Feeding Your Baby


Making an informed decision

There are many decisions to make when becoming new parents. How you will feed your baby is one of them. It is helpful to be well informed when making a decision about how you are going to feed your baby.

The World Health Organization (WHO), Health Canada and the Canadian Paediatric Society recommend exclusive breastfeeding for the first six months of life, and continued breastfeeding with the introduction of solids for up to two years and beyond.

Exclusive breastfeeding means feeding only breast milk: no artificial baby milk (formula), no solid foods, no water or other liquids should be given.

Wait until your baby is six months old and showing signs of being ready before offering solids.

Signs that your baby is ready for solids include:

  • Controls head well
  • Sits up in a high chair
  • Shows interest in food when sees others eating
  • Opens mouth wide for food
  • Closes lips over spoon
  • Swallows food in mouth
  • Turns body or head away when full

Check here for more information about introducing solids to your baby.

Importance of breastfeeding

Studies show that breast milk provides many benefits for a baby as well as the mother and is the ideal source of nutrition for the growth and development of your child.

BABY'S BENEFITS
  • Helps with brain development
  • Helps protect against ear, chest, stomach and bowel infections
  • May help protect against Sudden Infant Death Syndrome (SIDS)
  • May help to protect against eczema, asthma and allergies

baby sitting up

MOM'S BENEFITS
  • Promotes closeness and bonding with baby
  • Helps recovery after childbirth
  • Helps with returning to pre-pregnancy weight
  • Saves money - It is free!
  • Environmentally friendly - No equipment is needed
  • Always fresh, always ready

smiling mom holding baby

Almost all mothers can breastfeed. However, in some situations there may be a medical reason for supplementation of a mother's breast milk. If this is the case, the World Health Organization recommends using:

  • Mother's expressed breast milk as a first choice
  • Donor milk if available
  • Artificial baby milk (formula) as a last choice

If temporary supplementation is needed, find out how you can increase and protect your breast milk supply. Check here to learn about expressing breast milk. Discuss any questions or concerns you have with your health care provider.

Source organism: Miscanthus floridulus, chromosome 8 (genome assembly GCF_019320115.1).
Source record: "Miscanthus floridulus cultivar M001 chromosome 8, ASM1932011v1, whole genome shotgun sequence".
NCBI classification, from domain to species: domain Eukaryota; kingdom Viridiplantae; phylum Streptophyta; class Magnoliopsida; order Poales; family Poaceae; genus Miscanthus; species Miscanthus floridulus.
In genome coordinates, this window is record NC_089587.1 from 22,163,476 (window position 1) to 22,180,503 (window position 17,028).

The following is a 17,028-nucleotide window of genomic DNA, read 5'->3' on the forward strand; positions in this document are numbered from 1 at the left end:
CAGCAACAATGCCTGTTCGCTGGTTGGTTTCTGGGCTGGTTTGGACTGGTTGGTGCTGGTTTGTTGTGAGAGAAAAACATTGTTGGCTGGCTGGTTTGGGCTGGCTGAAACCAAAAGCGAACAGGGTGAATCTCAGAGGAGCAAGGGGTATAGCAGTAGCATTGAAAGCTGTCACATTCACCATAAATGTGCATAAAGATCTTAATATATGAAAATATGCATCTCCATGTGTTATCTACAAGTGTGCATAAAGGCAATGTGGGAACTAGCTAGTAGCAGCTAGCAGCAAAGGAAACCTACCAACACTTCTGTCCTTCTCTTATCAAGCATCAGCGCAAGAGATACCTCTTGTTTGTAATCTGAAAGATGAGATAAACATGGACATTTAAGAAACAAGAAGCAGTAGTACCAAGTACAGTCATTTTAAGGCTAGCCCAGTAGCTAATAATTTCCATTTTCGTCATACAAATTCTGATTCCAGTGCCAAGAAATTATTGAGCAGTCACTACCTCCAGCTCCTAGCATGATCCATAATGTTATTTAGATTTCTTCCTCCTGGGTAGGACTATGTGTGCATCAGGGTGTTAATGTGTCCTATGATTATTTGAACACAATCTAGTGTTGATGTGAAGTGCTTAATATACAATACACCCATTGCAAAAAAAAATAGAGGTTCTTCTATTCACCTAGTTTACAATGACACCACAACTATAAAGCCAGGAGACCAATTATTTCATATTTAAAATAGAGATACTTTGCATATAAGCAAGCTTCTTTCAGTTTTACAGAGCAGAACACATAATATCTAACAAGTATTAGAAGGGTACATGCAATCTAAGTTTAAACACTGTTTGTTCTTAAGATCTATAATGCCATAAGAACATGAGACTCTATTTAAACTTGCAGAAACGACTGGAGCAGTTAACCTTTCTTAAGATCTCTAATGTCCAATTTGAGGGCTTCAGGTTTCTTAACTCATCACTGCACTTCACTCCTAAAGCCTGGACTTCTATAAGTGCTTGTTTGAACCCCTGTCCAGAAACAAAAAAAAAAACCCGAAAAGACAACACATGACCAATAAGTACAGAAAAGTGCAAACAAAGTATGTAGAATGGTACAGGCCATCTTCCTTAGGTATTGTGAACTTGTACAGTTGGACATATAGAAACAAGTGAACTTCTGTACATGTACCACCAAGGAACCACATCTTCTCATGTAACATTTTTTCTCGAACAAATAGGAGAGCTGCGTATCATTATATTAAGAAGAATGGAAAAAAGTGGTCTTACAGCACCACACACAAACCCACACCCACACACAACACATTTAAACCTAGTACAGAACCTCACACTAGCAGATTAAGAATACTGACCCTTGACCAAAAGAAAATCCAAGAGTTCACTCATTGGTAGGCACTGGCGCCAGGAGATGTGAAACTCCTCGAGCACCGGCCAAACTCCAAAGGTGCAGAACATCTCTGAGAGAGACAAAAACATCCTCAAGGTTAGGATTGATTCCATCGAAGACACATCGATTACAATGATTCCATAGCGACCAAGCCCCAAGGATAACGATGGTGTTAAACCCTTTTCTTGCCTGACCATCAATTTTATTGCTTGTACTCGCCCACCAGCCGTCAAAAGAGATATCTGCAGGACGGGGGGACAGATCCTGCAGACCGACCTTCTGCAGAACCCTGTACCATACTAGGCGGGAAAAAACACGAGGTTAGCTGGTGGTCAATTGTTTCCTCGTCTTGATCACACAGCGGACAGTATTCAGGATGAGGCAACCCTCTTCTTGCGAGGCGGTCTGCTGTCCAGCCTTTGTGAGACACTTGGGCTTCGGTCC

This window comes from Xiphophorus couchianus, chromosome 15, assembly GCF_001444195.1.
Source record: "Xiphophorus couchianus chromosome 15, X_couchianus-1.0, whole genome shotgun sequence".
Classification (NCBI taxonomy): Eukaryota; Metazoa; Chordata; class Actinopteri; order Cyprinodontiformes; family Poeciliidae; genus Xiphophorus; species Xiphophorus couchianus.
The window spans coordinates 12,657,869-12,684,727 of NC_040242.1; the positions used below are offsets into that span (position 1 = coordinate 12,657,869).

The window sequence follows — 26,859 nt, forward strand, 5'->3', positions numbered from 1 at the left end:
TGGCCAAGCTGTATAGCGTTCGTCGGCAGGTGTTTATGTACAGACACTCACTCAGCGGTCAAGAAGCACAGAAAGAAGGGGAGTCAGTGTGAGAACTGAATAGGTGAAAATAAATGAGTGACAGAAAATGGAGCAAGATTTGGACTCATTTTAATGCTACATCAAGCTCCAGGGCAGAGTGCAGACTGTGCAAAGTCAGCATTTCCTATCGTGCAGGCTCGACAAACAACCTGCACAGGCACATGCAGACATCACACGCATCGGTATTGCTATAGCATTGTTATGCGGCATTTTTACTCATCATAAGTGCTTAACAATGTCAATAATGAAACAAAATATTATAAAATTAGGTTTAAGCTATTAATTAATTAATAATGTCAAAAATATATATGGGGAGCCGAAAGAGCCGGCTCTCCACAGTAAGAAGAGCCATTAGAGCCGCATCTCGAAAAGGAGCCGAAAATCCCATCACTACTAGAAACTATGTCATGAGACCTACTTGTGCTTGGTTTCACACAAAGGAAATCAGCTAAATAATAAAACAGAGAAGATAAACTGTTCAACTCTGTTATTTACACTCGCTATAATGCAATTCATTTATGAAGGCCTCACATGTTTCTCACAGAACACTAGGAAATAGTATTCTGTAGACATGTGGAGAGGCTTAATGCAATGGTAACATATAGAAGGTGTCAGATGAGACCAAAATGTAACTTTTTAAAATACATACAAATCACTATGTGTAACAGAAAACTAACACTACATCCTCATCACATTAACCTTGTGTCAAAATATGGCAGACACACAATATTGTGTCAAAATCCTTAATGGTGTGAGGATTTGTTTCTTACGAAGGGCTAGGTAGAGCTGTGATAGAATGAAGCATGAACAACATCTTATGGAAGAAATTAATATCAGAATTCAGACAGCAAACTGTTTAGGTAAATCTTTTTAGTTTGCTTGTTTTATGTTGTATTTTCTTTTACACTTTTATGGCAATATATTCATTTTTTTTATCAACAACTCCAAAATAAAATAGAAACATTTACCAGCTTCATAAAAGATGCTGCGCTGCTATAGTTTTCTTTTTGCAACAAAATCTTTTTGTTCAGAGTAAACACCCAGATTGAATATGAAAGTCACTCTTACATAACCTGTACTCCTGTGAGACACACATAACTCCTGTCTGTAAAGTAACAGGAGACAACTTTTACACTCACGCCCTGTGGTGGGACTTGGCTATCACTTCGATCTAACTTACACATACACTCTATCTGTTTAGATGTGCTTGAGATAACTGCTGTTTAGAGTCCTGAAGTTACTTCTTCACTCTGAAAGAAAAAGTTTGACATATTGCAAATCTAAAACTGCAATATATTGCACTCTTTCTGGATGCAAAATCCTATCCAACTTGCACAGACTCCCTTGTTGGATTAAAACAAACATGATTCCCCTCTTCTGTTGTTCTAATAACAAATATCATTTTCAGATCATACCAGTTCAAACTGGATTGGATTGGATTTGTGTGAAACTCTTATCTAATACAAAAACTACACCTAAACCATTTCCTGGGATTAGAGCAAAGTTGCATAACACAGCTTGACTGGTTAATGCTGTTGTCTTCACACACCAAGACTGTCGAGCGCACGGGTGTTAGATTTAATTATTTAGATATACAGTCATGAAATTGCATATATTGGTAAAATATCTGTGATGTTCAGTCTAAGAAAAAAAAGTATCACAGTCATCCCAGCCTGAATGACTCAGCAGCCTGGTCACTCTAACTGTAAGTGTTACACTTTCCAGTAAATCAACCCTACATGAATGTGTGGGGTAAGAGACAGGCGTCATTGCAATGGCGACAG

Risks of not breastfeeding your baby

Children who are not breastfed have a greater risk of:

  • Ear, lung, and bowel infections
  • Asthma and allergies
  • Sudden Infant Death Syndrome (SIDS)
  • Some childhood cancers
  • Obesity and diabetes
  • Infections from contaminated artificial baby milk

Mothers who do not breastfeed have a greater risk of:

  • Breast and ovarian cancer
  • Chronic diseases
  • Osteoporosis
  • Rheumatoid arthritis

Feeding your baby artificial baby milk (formula) is more expensive for families.

Keep in mind that a lot of information about artificial baby milk (formula) is from companies who make artificial baby milk (formula) and are trying to sell their product. Free artificial baby milk (formula) may be offered to you at a time when you are tired and still gaining confidence with breastfeeding.

If you choose to stop breastfeeding, it can be difficult to reverse your decision. Speak with a health care professional before you make your decision.

See the Artificial Baby Milk (Formula) page for information if you made an informed decision to feed your baby artificial baby milk (formula).


The Baby-Friendly Initiative

The Baby-Friendly Initiative (BFI) is a global campaign developed by the World Health Organization (WHO) and UNICEF to protect, promote, and support breastfeeding.

Being baby-friendly means creating a supportive environment for infant feeding, regardless of the feeding method, through consistent services and messages.

See the Baby-Friendly Initiative page and how Region of Waterloo Public Health supports this initiative.

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